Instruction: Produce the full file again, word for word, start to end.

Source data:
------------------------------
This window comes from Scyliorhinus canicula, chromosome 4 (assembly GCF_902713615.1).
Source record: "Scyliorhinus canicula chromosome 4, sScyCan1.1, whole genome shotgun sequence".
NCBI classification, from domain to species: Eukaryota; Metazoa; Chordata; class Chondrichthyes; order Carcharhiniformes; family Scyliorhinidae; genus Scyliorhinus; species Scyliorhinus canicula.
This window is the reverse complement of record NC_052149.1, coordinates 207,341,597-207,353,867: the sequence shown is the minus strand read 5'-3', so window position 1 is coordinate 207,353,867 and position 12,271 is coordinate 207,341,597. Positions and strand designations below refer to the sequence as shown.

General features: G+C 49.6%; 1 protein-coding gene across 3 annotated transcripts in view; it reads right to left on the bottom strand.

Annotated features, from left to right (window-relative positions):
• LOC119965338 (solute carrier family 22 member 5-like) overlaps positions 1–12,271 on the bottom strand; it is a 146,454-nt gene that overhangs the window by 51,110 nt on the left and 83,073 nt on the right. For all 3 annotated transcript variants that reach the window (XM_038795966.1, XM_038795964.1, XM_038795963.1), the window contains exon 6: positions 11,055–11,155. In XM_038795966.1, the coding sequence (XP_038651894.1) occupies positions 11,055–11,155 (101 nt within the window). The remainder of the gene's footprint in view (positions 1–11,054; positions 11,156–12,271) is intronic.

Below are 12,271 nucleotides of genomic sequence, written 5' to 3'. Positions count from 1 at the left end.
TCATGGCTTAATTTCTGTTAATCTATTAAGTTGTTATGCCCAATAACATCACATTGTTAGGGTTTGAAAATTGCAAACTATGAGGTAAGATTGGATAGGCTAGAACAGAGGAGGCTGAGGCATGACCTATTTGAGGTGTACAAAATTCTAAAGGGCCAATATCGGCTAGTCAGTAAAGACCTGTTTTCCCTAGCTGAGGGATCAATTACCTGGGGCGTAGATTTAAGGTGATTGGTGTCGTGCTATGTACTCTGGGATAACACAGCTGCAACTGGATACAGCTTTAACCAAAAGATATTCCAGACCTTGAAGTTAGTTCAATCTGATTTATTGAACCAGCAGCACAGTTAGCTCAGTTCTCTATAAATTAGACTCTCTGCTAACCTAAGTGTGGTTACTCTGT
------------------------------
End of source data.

This window comes from Scyliorhinus canicula, chromosome 4 (assembly GCF_902713615.1).
Source record: "Scyliorhinus canicula chromosome 4, sScyCan1.1, whole genome shotgun sequence".
NCBI classification, from domain to species: Eukaryota; Metazoa; Chordata; class Chondrichthyes; order Carcharhiniformes; family Scyliorhinidae; genus Scyliorhinus; species Scyliorhinus canicula.
This window is the reverse complement of record NC_052149.1, coordinates 207,341,597-207,353,867: the sequence shown is the minus strand read 5'-3', so window position 1 is coordinate 207,353,867 and position 12,271 is coordinate 207,341,597. Positions and strand designations below refer to the sequence as shown.

General features: G+C 49.6%; 1 protein-coding gene across 3 annotated transcripts in view; it reads right to left on the bottom strand.

Annotated features, from left to right (window-relative positions):
• LOC119965338 (solute carrier family 22 member 5-like) overlaps positions 1–12,271 on the bottom strand; it is a 146,454-nt gene that overhangs the window by 51,110 nt on the left and 83,073 nt on the right. For all 3 annotated transcript variants that reach the window (XM_038795966.1, XM_038795964.1, XM_038795963.1), the window contains exon 6: positions 11,055–11,155. In XM_038795966.1, the coding sequence (XP_038651894.1) occupies positions 11,055–11,155 (101 nt within the window). The remainder of the gene's footprint in view (positions 1–11,054; positions 11,156–12,271) is intronic.

Below are 12,271 nucleotides of genomic sequence, written 5' to 3'. Positions count from 1 at the left end.
TCATGGCTTAATTTCTGTTAATCTATTAAGTTGTTATGCCCAATAACATCACATTGTTAGGGTTTGAAAATTGCAAACTATGAGGTAAGATTGGATAGGCTAGAACAGAGGAGGCTGAGGCATGACCTATTTGAGGTGTACAAAATTCTAAAGGGCCAATATCGGCTAGTCAGTAAAGACCTGTTTTCCCTAGCTGAGGGATCAATTACCTGGGGCGTAGATTTAAGGTGATTGGTGTCGTGCTATGTACTCTGGGATAACACAGCTGCAACTGGATACAGCTTTAACCAAAAGATATTCCAGACCTTGAAGTTAGTTCAATCTGATTTATTGAACCAGCAGCACAGTTAGCTCAGTTCTCTATAAATTAGACTCTCTGCTAACCTAAGTGTGGTTACTCTGT